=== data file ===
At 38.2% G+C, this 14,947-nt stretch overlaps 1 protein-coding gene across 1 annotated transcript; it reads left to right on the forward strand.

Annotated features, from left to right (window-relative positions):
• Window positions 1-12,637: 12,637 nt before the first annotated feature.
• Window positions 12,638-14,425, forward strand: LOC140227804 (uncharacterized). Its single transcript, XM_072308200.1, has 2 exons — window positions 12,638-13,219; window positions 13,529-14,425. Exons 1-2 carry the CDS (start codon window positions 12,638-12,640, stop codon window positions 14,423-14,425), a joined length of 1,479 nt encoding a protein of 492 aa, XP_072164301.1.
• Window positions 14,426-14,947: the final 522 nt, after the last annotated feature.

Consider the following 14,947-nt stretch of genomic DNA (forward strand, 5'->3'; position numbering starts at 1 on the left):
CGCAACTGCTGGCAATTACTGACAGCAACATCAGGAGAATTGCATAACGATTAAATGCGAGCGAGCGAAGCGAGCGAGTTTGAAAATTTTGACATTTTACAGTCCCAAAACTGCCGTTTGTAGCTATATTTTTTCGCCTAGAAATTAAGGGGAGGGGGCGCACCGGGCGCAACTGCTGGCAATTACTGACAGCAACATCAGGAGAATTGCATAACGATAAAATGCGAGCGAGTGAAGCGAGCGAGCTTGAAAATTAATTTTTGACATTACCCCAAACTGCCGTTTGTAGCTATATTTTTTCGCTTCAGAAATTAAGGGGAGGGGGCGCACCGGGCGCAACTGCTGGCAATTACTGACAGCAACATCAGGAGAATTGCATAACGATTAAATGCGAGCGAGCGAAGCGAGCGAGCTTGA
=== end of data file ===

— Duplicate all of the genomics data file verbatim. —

At 38.2% G+C, this 14,947-nt stretch overlaps 1 protein-coding gene across 1 annotated transcript; it reads left to right on the forward strand.

Annotated features, from left to right (window-relative positions):
• Window positions 1-12,637: 12,637 nt before the first annotated feature.
• Window positions 12,638-14,425, forward strand: LOC140227804 (uncharacterized). Its single transcript, XM_072308200.1, has 2 exons — window positions 12,638-13,219; window positions 13,529-14,425. Exons 1-2 carry the CDS (start codon window positions 12,638-12,640, stop codon window positions 14,423-14,425), a joined length of 1,479 nt encoding a protein of 492 aa, XP_072164301.1.
• Window positions 14,426-14,947: the final 522 nt, after the last annotated feature.

Consider the following 14,947-nt stretch of genomic DNA (forward strand, 5'->3'; position numbering starts at 1 on the left):
CGCAACTGCTGGCAATTACTGACAGCAACATCAGGAGAATTGCATAACGATTAAATGCGAGCGAGCGAAGCGAGCGAGTTTGAAAATTTTGACATTTTACAGTCCCAAAACTGCCGTTTGTAGCTATATTTTTTCGCCTAGAAATTAAGGGGAGGGGGCGCACCGGGCGCAACTGCTGGCAATTACTGACAGCAACATCAGGAGAATTGCATAACGATAAAATGCGAGCGAGTGAAGCGAGCGAGCTTGAAAATTAATTTTTGACATTACCCCAAACTGCCGTTTGTAGCTATATTTTTTCGCTTCAGAAATTAAGGGGAGGGGGCGCACCGGGCGCAACTGCTGGCAATTACTGACAGCAACATCAGGAGAATTGCATAACGATTAAATGCGAGCGAGCGAAGCGAGCGAGCTTGA